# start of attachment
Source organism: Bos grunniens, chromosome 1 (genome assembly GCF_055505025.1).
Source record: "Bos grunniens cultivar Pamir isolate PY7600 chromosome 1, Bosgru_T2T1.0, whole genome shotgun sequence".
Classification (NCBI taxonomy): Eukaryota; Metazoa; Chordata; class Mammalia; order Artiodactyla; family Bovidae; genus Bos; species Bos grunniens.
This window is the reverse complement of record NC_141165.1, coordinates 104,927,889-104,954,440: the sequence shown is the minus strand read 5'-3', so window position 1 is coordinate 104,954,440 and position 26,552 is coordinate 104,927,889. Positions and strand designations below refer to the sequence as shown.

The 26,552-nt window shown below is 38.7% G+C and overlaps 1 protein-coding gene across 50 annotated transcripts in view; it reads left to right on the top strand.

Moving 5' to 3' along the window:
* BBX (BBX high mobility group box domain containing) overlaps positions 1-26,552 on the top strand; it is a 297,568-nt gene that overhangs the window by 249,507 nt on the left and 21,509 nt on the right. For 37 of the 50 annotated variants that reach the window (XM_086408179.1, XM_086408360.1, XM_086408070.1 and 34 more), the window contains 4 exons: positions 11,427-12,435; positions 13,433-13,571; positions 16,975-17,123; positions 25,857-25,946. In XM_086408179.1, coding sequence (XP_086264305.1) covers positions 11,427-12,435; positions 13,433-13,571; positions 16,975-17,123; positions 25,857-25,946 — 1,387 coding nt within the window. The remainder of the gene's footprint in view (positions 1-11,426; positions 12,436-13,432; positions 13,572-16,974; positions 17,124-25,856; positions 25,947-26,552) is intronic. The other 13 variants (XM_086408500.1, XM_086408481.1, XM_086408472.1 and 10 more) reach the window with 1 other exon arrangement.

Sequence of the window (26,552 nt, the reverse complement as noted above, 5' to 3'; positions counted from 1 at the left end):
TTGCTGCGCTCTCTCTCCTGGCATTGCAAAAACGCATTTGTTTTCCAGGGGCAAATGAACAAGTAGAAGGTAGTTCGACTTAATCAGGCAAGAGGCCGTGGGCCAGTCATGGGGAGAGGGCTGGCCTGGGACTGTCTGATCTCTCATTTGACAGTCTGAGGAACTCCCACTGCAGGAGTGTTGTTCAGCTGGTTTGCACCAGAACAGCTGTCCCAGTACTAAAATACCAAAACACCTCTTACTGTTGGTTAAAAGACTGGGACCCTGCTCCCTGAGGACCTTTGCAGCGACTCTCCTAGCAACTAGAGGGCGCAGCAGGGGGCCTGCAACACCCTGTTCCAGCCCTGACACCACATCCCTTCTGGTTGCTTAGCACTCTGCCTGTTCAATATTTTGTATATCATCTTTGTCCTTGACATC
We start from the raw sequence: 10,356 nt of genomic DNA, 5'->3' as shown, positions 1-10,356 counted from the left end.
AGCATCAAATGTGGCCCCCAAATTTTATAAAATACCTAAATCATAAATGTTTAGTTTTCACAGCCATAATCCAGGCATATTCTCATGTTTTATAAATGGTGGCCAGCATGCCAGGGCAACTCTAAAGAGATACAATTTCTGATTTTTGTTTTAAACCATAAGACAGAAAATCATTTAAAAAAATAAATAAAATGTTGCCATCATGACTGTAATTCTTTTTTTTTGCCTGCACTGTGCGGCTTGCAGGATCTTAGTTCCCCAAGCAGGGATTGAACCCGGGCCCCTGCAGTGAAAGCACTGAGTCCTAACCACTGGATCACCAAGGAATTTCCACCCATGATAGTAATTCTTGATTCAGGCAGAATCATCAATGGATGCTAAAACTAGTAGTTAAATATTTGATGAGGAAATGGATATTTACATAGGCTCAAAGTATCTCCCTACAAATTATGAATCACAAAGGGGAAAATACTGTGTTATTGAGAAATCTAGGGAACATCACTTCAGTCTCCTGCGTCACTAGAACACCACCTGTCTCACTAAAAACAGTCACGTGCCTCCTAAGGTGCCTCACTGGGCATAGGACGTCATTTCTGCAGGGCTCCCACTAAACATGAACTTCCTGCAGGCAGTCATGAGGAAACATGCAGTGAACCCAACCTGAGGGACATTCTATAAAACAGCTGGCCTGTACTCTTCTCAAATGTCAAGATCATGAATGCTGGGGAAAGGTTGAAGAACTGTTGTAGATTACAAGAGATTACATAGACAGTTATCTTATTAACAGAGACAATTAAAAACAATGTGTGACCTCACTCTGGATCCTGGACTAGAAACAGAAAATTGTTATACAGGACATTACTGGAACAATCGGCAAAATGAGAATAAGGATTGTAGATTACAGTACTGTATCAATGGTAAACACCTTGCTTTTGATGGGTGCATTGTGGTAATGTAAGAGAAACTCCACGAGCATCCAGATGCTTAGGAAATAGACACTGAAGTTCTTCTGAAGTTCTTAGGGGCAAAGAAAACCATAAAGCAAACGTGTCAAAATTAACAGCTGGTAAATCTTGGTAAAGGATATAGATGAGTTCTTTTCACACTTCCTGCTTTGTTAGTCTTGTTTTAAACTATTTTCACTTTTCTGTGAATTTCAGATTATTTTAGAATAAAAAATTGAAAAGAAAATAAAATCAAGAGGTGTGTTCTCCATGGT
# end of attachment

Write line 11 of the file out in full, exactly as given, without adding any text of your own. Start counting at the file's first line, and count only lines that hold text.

AGCATCAAATGTGGCCCCCAAATTTTATAAAATACCTAAATCATAAATGTTTAGTTTTCACAGCCATAATCCAGGCATATTCTCATGTTTTATAAATGGTGGCCAGCATGCCAGGGCAACTCTAAAGAGATACAATTTCTGATTTTTGTTTTAAACCATAAGACAGAAAATCATTTAAAAAAATAAATAAAATGTTGCCATCATGACTGTAATTCTTTTTTTTTGCCTGCACTGTGCGGCTTGCAGGATCTTAGTTCCCCAAGCAGGGATTGAACCCGGGCCCCTGCAGTGAAAGCACTGAGTCCTAACCACTGGATCACCAAGGAATTTCCACCCATGATAGTAATTCTTGATTCAGGCAGAATCATCAATGGATGCTAAAACTAGTAGTTAAATATTTGATGAGGAAATGGATATTTACATAGGCTCAAAGTATCTCCCTACAAATTATGAATCACAAAGGGGAAAATACTGTGTTATTGAGAAATCTAGGGAACATCACTTCAGTCTCCTGCGTCACTAGAACACCACCTGTCTCACTAAAAACAGTCACGTGCCTCCTAAGGTGCCTCACTGGGCATAGGACGTCATTTCTGCAGGGCTCCCACTAAACATGAACTTCCTGCAGGCAGTCATGAGGAAACATGCAGTGAACCCAACCTGAGGGACATTCTATAAAACAGCTGGCCTGTACTCTTCTCAAATGTCAAGATCATGAATGCTGGGGAAAGGTTGAAGAACTGTTGTAGATTACAAGAGATTACATAGACAGTTATCTTATTAACAGAGACAATTAAAAACAATGTGTGACCTCACTCTGGATCCTGGACTAGAAACAGAAAATTGTTATACAGGACATTACTGGAACAATCGGCAAAATGAGAATAAGGATTGTAGATTACAGTACTGTATCAATGGTAAACACCTTGCTTTTGATGGGTGCATTGTGGTAATGTAAGAGAAACTCCACGAGCATCCAGATGCTTAGGAAATAGACACTGAAGTTCTTCTGAAGTTCTTAGGGGCAAAGAAAACCATAAAGCAAACGTGTCAAAATTAACAGCTGGTAAATCTTGGTAAAGGATATAGATGAGTTCTTTTCACACTTCCTGCTTTGTTAGTCTTGTTTTAAACTATTTTCACTTTTCTGTGAATTTCAGATTATTTTAGAATAAAAAATTGAAAAGAAAATAAAATCAAGAGGTGTGTTCTCCATGGT